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Time Horizon and Risk Tolerance

Risk is a crazy thing. Take on too much and you either crash and burn or make out like a bandit. Take on too little and you either just float along or make out like a bandit. The “trick” is figuring out the happy medium that you will be comfortable with. I have spent some time determining what my risk profile is and have asked myself several questions…
  • Do I prefer stability over high returns?
  • How can I make money without risking too much?
  • Do I feel bad when all my friends are making double digit returns and I’m not?
  • My Portfolio is down by 27% (2008), it hurts… how bad does it hurt?
  • Should I sell my stocks and change my strategy?
  • When is the right time to invest in the market? I don’t want to invest right before a crisis!
The funny thing is that I don’t have the same risk profile depending on why I invest. Therefore I have different answers to these questions depending on which account I invest in. For example, my retirement account is fairly aggressive. Therefore, when I invest in my retirement account, I’m 100% invested in stocks. I’m in the stock market for the long run and I don’t fear a market crash.
On the other hand, I’m also putting money aside for my kids’ education. I’ve added 25% of fixed income to this portfolio because I don’t want to risk losing too much in this account. Furthermore, I’m also saving money for my nephew’s education. Since this money is set aside for a gift, I have put 75% in fixed income and the rest in equity. As you can see, I manage three portfolios from 100% in stocks (retirement account) to as little as 25% in stocks for my nephew.
The time horizon for your project (that you previously defined) will also affect your investor profile. If you plan a trip in 9 months, skip the stock market and put your money in a savings account. If you are about to retire, you can still take a good amount of risk as chances are you will be living off your investment for 30 years (I bet you didn’t think of this one, huh?).
For each account, you should ask yourself the same question. Contextual reasons may encourage you to take more or less risk. Here’s a quick definition of different investment profile:
You have a need for a predictable flow of income or have a relatively short investment horizon. Your tolerance for volatility is low and your primary goal is capital preservation.
You seek a regular flow of income and stability, while generating some capital growth over time. Your tolerance for volatility is moderate and your primary goal is capital preservation with some income.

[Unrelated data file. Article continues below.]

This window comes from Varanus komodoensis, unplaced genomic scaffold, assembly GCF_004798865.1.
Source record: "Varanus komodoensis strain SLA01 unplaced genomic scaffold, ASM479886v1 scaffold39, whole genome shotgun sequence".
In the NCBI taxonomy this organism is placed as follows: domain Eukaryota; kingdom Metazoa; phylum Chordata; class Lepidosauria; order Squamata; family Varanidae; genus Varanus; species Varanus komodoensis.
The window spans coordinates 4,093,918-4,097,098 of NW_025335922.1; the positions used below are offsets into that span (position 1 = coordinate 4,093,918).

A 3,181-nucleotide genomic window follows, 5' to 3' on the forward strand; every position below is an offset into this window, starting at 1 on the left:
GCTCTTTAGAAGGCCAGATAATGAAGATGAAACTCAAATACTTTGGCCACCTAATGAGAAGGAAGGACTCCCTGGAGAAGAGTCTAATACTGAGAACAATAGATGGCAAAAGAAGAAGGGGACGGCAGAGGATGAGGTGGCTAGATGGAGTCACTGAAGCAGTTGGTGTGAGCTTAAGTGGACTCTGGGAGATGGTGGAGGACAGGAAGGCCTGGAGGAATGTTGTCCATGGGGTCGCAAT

You’re looking for long-term capital growth and a stream of regular income. You’re seeking relatively stable returns, but will accept some volatility. You understand that you can’t achieve capital growth without some element of risk.
You can tolerate relatively high volatility. You realize that over time, equity markets usually outperform other investments. However, you’re not comfortable having all your investments in equities. You’re looking for long-term capital growth with some income.
You can tolerate volatility and significant fluctuations in the value of your investment because you realize that historically, equities perform better than other types of investments. You’re looking for long-term capital growth and are less concerned with shorter term volatility.

Action of the day: Setup your investing profile

To answer this tricky question, there is nothing better than answering a questionnaire. I’m sure you have answered this sort of thing before. They seem cheesy sometimes but trust me; it will help you put things into perspective. Based on my experience, I feel that most people believe that they are braver than they are! The real investor in you tends to show up when the market crashes. Speaking of which, I found this investor questionnaire over @ Vanguard . I’m in no way linked or paid by this group to refer you to their risk profile questionnaire. I just find it is one of the best around since they help you relate to 11 questions that include practical facts that happened in 2008. With no surprises, I finished mine with a 100% stock profile:
What’s yours?

This article was written by Dividend Monk. If you enjoyed this article, please subscribe to my feed [RSS]